Methane is more than 100 times more powerful than carbon dioxide as a greenhouse gas, and the abrupt release of even half the 50 Gt concluded upon by Shakhova and colleagues would cause loss of habitat for humans within a matter of months.

The relatively shallow seabed of the Arctic Ocean is not the only source of methane on our fragile planet. This potent greenhouse gas is also being released at exceptionally high levels from terrestrial permafrost in the Arctic region. The abrupt release of methane from at least these two sources is contributing to an exponential rise in atmospheric methane.

Industrial activity will continue to drive up temperatures as a result of increased greenhouse gases in the atmosphere. The current levels of atmospheric carbon dioxide (more than 400 ppm) and methane (more than 1,500 ppb) assure planetary disaster awaits in the relatively near future. These are two of more than 40 greenhouse gases. Long after we have been warned about the consequences of burning fossil fuels, our continued societal addiction is leading where addictions typically lead: disaster. This time, it’s a disaster at the scale of our species instead of the individual level to which most of us are accustomed.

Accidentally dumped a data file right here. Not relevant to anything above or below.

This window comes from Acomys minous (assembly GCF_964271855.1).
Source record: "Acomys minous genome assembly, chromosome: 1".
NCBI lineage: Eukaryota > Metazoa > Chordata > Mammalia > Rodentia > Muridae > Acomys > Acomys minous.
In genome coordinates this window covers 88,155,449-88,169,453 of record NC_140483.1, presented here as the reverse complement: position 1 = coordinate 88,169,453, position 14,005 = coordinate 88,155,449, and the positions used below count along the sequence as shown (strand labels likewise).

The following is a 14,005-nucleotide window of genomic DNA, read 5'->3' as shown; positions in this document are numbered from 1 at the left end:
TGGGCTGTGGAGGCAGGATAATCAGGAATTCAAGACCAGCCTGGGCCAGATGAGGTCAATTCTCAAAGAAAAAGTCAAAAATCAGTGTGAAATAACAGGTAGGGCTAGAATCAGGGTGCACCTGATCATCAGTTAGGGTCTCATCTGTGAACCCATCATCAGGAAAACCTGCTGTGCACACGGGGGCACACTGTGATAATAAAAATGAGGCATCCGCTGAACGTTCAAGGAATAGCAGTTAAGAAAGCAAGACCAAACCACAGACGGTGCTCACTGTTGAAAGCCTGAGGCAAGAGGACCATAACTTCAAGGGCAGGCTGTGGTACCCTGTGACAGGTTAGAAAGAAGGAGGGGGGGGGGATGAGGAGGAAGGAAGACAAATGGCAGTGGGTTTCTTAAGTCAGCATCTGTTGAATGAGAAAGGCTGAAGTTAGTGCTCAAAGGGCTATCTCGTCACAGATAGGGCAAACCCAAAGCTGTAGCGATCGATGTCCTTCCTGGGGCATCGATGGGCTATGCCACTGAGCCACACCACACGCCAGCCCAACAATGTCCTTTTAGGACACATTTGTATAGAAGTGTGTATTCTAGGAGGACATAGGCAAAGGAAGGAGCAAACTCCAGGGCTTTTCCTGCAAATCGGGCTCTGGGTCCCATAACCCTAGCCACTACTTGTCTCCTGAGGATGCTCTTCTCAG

Paradoxically, human habitat can be lost not only via increased industrial activity, but also via decreased industrial activity.

The aerosol masking effect, or global dimming, has been described in the peer-reviewed literature since December 2011. Coincident with industrial activity adding to greenhouse gases that warm the planet, industrial activity simultaneously cools the planet by adding aerosols to the atmosphere.

These aerosols block incoming sunlight, thereby keeping cool our pale blue dot. Reducing industrial activity by as little as 35 percent is expected to cause a global-average temperature rise of 1 degree Celsius within a few weeks, according to research on the aerosol masking effect.

Such research was deemed collectively too conservative by a paper in the 17 January 2019 issue of Science, which is among the most highly respected of peer-reviewed journals.

One means by which industrial activity could decline is a collapse of the financial markets, long predicted by many leading experts on the topic.

Items three and four combine to create the phenomenon known as the McPherson Paradox, named by my friend and supporter Bill Eddy: increasing industrial activity warms the planet, and decreasing industrial activity warms it even faster. Thus is created the ultimate Catch-22 for humans on Earth: we are damned if we increase industrialization, and also damned if we decrease industrialization.

Doomed if we do, doomed (faster) if we don’t.